Characterised by the entrapment of a perpetual journey, the looping film, entitled Reproductive Exile, follows the fictional story of a woman engaging in cross-border, assisted reproduction and reveals the protagonist’s dependency on an intricate constellation of invisible, co-dependent female bodies, human and non-human, that work, care, constitute and provide for her reproductive journey. These bodies are linked by the production and sharing of animal and human sex hormones central to reproductive technologies.
The story unfolds in a private, international clinic built in a former public sanatorium in Czech Republic, where the lack of legislation associated with reproductive rights offers a degree of freedom to a diverse range of commissioning parents who are driven to the country by a range of social, political and economic forces, whilst sustaining a booming fertility industry.
Here, the protagonist is introduced to ‘Eve’ (short for Evatar), a three-dimensional representation of the female reproductive system. Based on research into recent developments in reproductive science, ‘Eve’ is the future of drug testing in women and personalised medicine.
Pre-clinical research on women’s health has historically involved mostly male-derived cells and male animals. These practices have resulted in a lack of information about female physiology. Eve addresses this historical absence of the female body in the history of its own treatment and, as the protagonist discovers more about her body’s incapacity to produce the hormones she needs, she becomes obsessed with Eve, confiding in her about the drugs she injects daily, derived in some cases from pregnant horse urine and in others from the urine of menopausal women. Focusing on this flow of bodily waste and bodily revenue streams, Beech addresses the power and agency of reproductive relations.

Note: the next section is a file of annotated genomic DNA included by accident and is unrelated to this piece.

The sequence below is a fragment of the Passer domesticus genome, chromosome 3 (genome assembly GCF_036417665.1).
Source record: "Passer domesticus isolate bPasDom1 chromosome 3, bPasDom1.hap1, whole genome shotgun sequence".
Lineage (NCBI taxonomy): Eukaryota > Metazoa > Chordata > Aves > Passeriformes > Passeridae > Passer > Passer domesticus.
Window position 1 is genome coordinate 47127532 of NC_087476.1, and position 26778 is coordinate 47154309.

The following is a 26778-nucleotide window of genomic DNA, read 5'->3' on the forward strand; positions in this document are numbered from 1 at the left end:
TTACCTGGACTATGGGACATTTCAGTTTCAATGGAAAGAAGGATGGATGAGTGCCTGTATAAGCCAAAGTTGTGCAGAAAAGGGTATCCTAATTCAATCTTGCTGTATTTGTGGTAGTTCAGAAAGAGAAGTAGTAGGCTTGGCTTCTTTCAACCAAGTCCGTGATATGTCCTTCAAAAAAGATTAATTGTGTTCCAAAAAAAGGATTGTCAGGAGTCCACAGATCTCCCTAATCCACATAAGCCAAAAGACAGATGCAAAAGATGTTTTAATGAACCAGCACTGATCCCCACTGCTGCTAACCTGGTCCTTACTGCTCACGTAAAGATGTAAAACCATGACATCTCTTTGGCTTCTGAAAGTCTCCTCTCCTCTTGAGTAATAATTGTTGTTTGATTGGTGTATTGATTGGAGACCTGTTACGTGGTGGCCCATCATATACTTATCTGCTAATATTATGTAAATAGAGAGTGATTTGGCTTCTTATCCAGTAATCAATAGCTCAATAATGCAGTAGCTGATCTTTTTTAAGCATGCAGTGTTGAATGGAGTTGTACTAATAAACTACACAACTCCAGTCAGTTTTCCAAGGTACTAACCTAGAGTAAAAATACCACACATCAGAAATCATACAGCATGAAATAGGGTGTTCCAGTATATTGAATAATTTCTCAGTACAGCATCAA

Lucy Beech’s Reproductive Exile (2018) is co-commissioned by Lafayette Anticipations – Fondation d’entreprise Galeries Lafayette, Paris; De La Warr Pavilion, Bexhill-on-Sea and Tramway, Glasgow.
For images, interviews and press visits please contact Gair Burton on email@example.com or Sally Ann Lycett at the De La Warr Pavilion on firstname.lastname@example.org +44 (0) 1424 229137 / 07889730733.